The White House has gone geek chic this holiday season. The traditional gingerbread house and the 18-foot Blue Room tree are back, but there's an undeniable touch of tech in the decor this year.
In the East Garden Room, known as the Booksellers area, visitors are invited into an interactive snow scene that mirrors the viewer's movements. On the opposite wall, giant replicas of Bo and Sunny, made with more than one mile of knotted black and white ribbon, greet visitors by moving their heads back and forth in a robotic fashion.
Among the thousands of ornaments, a handful have been 3D printed. These are the winners of the first ever "White House 3D Printed Ornament Challenge." One, called "Winter Snowflakes," has an prominent place in the center of a tree in the East Room. Designed by the Challenge's winner, Gil Rivera of Montclair, New Jersey, it's an orb created from a pattern of interconnected snowflakes in a material resembling frosted glass.
Still, the classics abound. For the fourth year in a row, the official White House Christmas tree pays tribute to military families. A banner wrapped around the tree reveals its theme, "America the Brave," and it's adorned with 2,000 ornaments, most of them red, white and blue.
The 18-foot tall Concolor Fir comes from the farm of Chris Botek in Lehighton, PA. Botek won the privilege of supplying the Blue Room tree earlier this year at the National Christmas Tree Contest in Allegan, Michigan.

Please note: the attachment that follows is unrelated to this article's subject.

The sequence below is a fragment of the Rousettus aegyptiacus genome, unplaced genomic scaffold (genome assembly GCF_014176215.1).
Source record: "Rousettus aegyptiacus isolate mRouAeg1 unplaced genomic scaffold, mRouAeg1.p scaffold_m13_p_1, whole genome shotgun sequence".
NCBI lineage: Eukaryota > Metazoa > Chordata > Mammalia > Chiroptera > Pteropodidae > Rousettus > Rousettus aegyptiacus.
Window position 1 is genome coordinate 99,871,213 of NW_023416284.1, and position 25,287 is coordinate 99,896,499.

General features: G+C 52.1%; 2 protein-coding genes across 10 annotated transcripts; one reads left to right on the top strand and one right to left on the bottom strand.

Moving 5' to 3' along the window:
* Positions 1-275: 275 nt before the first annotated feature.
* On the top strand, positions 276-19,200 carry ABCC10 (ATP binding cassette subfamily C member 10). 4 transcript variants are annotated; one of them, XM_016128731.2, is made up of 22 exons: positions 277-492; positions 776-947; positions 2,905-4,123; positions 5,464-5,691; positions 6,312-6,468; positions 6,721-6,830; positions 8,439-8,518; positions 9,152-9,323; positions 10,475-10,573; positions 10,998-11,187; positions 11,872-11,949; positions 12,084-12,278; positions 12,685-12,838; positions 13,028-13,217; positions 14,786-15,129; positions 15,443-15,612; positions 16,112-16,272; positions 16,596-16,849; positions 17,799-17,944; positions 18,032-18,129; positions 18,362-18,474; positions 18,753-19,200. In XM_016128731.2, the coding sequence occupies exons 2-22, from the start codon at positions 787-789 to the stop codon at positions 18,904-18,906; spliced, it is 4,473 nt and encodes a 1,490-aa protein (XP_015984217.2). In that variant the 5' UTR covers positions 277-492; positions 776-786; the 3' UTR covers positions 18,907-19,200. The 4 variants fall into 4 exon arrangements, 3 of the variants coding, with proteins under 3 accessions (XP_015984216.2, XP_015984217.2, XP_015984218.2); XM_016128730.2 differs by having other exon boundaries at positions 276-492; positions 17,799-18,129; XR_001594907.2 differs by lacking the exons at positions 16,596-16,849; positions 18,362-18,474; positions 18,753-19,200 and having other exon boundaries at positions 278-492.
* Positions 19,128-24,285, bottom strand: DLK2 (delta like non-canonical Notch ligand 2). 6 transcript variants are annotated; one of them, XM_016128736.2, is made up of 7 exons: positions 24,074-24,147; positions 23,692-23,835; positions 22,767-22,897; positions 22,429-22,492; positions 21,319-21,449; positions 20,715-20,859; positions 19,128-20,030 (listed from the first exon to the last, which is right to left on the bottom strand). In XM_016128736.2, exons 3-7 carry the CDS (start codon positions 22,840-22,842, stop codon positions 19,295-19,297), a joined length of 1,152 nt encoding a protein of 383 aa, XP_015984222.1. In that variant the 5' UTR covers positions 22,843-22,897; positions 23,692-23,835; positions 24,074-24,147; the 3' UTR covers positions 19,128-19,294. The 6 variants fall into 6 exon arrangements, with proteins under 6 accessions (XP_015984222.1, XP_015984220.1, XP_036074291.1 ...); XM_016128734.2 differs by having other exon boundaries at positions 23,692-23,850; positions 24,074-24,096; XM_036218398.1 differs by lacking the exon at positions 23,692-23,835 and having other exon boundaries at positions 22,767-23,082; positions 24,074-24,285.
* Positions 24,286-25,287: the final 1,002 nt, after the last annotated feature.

Twenty-six Christmas trees dot the rooms of the White House, each with its own theme. In the China Room, the tree ornaments are made of gingerbread, giving off a scent of freshly-baked cookies. The Vermeil Room's two trees are mounted on top of dress form mannequins, with evergreen skirts and ornaments by Designer Alexis Bittar.
It took 106 volunteers from across the country five days to decorate the trees and surrounding scenery.
"We're grateful for their enthusiasm, for their creativity," said First Lady Michelle Obama, "They have, as you will see, they have done an outstanding job. The house is just breathtaking."
The undertaking was not without its mishaps. Patty Goethals, of California, spent her five days on a team that decorated the State Dining Room, where they hand-crafted ornaments meant to resemble Scrabble pieces.
"We were dropping them left and right," she said.
Eric Barnard of Georgia said that his team broke about 200 berry-and-pinecone arrangements while decorating the Green Room's two eight-foot trees.